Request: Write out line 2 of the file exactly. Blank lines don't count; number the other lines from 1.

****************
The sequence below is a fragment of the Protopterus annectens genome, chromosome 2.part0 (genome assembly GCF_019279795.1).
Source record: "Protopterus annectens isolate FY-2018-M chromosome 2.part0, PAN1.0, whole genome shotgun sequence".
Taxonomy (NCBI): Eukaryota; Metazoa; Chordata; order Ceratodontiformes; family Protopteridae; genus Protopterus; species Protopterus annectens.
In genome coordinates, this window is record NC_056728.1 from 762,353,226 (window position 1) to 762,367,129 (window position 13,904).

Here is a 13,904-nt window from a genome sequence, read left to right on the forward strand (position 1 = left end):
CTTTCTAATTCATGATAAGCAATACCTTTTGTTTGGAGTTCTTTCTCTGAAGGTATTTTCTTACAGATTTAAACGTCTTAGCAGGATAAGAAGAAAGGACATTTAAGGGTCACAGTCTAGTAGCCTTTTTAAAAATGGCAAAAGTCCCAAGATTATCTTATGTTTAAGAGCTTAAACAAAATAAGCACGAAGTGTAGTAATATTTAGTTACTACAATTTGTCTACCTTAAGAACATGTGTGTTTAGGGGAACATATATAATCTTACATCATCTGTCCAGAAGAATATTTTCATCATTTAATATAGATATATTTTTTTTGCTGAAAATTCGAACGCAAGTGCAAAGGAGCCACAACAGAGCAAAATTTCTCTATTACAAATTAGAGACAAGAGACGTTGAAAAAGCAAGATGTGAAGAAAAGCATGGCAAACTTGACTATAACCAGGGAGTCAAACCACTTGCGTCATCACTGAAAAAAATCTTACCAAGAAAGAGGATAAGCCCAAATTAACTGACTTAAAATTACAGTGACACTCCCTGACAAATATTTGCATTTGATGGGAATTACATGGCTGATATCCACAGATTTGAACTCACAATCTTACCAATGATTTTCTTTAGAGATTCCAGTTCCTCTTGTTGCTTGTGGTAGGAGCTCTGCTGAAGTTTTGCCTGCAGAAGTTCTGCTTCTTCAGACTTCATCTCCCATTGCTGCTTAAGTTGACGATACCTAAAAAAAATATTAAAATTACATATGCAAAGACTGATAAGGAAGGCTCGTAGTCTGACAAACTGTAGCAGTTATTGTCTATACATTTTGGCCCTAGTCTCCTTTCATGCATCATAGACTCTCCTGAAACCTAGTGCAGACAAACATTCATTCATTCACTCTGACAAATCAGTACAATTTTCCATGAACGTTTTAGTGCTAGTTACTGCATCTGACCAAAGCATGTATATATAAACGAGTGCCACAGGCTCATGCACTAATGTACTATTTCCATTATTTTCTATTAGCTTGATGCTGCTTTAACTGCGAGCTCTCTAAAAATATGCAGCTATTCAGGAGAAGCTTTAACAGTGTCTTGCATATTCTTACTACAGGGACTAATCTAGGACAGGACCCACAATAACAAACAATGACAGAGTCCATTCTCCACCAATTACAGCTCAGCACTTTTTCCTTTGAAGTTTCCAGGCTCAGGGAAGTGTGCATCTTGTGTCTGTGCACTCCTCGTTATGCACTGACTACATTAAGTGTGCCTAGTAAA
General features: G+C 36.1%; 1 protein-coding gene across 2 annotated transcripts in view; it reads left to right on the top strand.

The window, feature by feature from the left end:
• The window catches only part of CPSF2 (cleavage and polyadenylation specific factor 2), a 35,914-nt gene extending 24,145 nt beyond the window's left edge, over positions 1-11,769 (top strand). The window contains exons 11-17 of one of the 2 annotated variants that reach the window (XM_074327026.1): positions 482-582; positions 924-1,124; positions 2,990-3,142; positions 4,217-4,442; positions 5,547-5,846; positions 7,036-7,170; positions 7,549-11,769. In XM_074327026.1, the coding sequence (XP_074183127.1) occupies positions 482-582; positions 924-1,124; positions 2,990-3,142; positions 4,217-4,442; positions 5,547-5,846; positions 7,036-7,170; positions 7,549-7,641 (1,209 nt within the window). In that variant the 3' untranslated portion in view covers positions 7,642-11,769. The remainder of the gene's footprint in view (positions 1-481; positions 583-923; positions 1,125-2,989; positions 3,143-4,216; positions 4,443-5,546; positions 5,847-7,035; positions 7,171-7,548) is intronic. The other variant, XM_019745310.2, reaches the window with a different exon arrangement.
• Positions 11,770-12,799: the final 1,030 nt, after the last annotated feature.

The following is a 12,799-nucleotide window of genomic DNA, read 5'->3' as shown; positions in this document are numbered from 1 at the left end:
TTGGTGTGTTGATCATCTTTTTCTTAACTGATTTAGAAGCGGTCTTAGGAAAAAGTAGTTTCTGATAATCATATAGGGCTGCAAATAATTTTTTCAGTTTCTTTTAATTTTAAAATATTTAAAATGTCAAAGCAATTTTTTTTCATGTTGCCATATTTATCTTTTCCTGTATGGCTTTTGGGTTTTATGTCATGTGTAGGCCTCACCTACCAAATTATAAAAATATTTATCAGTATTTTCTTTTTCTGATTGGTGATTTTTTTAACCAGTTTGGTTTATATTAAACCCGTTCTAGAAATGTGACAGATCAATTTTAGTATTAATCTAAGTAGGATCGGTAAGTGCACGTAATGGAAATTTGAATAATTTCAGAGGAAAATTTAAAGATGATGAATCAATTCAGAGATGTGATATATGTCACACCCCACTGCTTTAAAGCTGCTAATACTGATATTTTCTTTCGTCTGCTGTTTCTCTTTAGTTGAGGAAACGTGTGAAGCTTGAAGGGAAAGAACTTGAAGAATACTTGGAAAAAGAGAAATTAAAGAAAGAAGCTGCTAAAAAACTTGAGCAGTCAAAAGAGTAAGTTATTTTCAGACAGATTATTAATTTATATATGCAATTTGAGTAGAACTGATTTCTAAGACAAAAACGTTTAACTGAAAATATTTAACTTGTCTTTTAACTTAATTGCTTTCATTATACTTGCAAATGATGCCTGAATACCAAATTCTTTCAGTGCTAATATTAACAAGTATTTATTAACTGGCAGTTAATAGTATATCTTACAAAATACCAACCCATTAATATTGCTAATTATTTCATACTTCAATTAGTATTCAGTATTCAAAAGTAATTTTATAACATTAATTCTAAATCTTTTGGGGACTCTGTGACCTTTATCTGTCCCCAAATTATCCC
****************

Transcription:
Source record: "Protopterus annectens isolate FY-2018-M chromosome 2.part0, PAN1.0, whole genome shotgun sequence".